\item ] (right square bracket), 93
                \item \verb=^= (caret), 94
                \item \verb=_= (underscore), 95
                \item \verb=~= (grave accent), 96
                \item \{ (left brace), 123
                \item \verb=|= (vertical bar), 124
                \item \} (right brace), 125
                \item \verb=~= (tilde), 126

                \indexspace

                \item   (space), 32

              \end{theindex}


FILES

       makeindex             executable file

       $TEXMFMAIN/tex/plain/makeindex/idxmac.tex
                             TeX macro file used by makeindex

       $TEXMFMAIN/tex/latex/base/makeidx.sty
                             TeX macro file used by makeindex


SEE ALSO

       ditroff(1L), latex(1L), make.index (1L), qsort(3), tex(1L), troff(1L)

       UCSF  Enhanced  troff/TRANSCRIPT  --  An Overview, R. P. C. Rodgers and
       Conrad Huang, LSMB Technical Report 90-2, UCSF School of Pharmacy,  San
       Francisco, 1990.

       Index  Preparation and Processing, Pehong Chen and Michael A. Harrison,
       Software: Practice and Experience, 19(9), 897-915, September 1988.

       Automating Index Preparation, Pehong  Chen  and  Michael  A.  Harrison.
       Technical Report 87/347, Computer Science Division, University of Cali-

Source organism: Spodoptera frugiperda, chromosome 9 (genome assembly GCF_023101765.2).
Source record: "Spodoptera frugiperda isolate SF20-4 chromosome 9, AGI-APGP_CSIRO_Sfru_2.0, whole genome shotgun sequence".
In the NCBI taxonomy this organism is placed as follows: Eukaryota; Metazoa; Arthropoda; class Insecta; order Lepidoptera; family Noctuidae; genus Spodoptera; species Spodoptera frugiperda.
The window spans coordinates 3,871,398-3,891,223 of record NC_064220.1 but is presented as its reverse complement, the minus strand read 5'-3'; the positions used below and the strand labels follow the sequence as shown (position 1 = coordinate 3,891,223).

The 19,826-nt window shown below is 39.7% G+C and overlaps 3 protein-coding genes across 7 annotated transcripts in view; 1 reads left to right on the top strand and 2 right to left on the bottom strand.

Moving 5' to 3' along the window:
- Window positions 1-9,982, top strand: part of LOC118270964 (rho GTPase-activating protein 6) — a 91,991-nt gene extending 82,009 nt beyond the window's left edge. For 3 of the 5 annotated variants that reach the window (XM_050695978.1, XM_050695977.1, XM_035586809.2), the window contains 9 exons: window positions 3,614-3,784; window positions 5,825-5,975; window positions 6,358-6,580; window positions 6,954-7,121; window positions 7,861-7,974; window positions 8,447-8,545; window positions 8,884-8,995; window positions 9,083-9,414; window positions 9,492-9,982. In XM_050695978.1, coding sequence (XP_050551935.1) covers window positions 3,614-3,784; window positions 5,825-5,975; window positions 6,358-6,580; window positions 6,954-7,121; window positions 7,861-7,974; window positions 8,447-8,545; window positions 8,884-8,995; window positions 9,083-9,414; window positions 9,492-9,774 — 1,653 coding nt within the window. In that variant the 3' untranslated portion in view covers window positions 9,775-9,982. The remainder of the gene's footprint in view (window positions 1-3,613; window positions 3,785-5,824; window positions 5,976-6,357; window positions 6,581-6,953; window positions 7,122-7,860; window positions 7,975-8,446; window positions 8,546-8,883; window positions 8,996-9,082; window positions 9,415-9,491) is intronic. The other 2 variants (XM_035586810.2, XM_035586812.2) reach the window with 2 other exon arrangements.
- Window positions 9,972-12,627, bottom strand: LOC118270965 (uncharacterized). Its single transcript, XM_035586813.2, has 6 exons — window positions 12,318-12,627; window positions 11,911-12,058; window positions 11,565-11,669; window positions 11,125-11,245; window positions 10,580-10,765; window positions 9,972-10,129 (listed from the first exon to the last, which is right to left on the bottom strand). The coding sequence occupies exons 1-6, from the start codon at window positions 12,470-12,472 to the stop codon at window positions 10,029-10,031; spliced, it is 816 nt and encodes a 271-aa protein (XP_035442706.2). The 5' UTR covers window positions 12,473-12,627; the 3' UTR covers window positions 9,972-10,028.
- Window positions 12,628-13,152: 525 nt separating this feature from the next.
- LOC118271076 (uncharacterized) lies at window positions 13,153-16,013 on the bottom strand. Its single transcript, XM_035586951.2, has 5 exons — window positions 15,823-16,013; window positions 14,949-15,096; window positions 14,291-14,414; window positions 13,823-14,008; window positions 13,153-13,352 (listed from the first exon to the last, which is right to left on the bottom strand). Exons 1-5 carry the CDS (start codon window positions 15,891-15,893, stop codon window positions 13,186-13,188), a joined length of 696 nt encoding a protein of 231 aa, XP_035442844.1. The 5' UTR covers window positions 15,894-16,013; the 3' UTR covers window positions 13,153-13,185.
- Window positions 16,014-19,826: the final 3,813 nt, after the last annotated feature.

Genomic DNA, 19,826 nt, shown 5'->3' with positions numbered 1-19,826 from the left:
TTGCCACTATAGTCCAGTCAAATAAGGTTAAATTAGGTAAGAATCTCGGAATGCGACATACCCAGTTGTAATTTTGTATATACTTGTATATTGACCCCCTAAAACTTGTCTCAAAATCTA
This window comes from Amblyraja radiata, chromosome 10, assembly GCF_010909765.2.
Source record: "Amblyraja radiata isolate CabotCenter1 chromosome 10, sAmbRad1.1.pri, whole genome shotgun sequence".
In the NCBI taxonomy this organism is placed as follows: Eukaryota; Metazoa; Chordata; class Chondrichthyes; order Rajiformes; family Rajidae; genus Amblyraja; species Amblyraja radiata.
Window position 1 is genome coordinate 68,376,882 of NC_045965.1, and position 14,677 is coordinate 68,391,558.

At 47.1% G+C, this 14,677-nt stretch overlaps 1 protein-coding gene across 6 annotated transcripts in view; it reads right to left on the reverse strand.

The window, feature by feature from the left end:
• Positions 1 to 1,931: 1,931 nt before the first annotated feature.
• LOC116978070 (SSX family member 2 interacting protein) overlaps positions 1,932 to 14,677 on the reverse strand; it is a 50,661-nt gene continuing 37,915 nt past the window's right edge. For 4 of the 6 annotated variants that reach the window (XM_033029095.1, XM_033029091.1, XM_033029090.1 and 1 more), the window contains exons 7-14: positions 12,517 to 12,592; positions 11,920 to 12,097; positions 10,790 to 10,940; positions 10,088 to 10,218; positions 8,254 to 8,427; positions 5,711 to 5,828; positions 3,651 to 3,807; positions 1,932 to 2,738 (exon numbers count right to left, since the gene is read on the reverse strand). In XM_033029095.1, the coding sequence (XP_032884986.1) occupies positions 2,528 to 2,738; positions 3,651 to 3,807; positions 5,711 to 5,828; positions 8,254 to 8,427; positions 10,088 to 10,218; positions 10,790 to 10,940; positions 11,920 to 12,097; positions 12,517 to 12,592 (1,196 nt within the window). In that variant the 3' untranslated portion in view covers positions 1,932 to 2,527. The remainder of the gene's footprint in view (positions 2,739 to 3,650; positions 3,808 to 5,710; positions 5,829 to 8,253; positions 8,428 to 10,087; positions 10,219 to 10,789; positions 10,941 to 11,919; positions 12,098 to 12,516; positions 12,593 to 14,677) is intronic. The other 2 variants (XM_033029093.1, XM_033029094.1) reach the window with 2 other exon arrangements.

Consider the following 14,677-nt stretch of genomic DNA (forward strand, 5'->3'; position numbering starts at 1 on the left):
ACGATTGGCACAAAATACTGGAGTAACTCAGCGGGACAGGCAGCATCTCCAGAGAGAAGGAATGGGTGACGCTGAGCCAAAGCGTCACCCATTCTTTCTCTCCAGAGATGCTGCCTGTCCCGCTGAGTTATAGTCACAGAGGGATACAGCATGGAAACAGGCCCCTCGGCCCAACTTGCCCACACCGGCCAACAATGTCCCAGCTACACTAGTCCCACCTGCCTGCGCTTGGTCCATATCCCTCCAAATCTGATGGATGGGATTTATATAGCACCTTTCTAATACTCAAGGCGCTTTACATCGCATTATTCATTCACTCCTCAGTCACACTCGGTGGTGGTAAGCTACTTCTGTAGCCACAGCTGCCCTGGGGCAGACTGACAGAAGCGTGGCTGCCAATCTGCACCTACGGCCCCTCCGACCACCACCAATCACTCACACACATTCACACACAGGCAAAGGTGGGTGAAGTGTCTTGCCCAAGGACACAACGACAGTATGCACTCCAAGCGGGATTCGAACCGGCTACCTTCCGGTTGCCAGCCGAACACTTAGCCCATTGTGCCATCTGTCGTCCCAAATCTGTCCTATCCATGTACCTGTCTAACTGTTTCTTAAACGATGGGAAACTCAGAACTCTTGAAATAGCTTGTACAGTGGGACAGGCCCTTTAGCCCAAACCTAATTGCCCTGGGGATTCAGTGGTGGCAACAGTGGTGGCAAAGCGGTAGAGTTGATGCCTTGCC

fornia, Berkeley, 1987 (a LaTeX document supplied with makeindex).

       MakeIndex: An Index Processor for LaTeX, Leslie Lamport, February  1987
       (a LaTeX document supplied with makeindex).

       Tools  for  Printing  Indices,  Jon  L. Bentley and Brian W. Kernighan,
       Electronic Publishing -- Origination, Dissemination, and Design,  1(1),
       3-18,  June 1988 (also available as: Computing Science Technical Report
       No. 128, AT&T Bell Laboratories, Murray Hill, NJ 07974, 1986).


AUTHOR

       Pehong Chen, Chen & Harrison International Systems,  Inc.   Palo  Alto,
       California, USA.
       Manual  page  extensively  revised and corrected, and troff(1) examples
       created by Rick P. C. Rodgers, UCSF School of Pharmacy.


ACKNOWLEDGMENTS

       Leslie Lamport contributed significantly to the  design  of  MakeIndex.
       Michael  Harrison  provided  valuable comments and suggestions.  Nelson
       Beebe improved on the portable version, and maintained the source  dis-
       tribution  for the TeX Users Group for many years.  Andreas Brosig con-
       tributed to the German word ordering.   The  modification  to  the  -ms
       macros  was  derived  from a method proposed by Ravi Sethi of AT&T Bell
       Laboratories.  The LOG and CONTRIB files in the makeindex  source  dis-
       tribution record other contributions.

       makeindex  is currently maintained as part of the TeX Live distribution
       (http://tug.org/texlive); please send bug reports to tex-k@tug.org.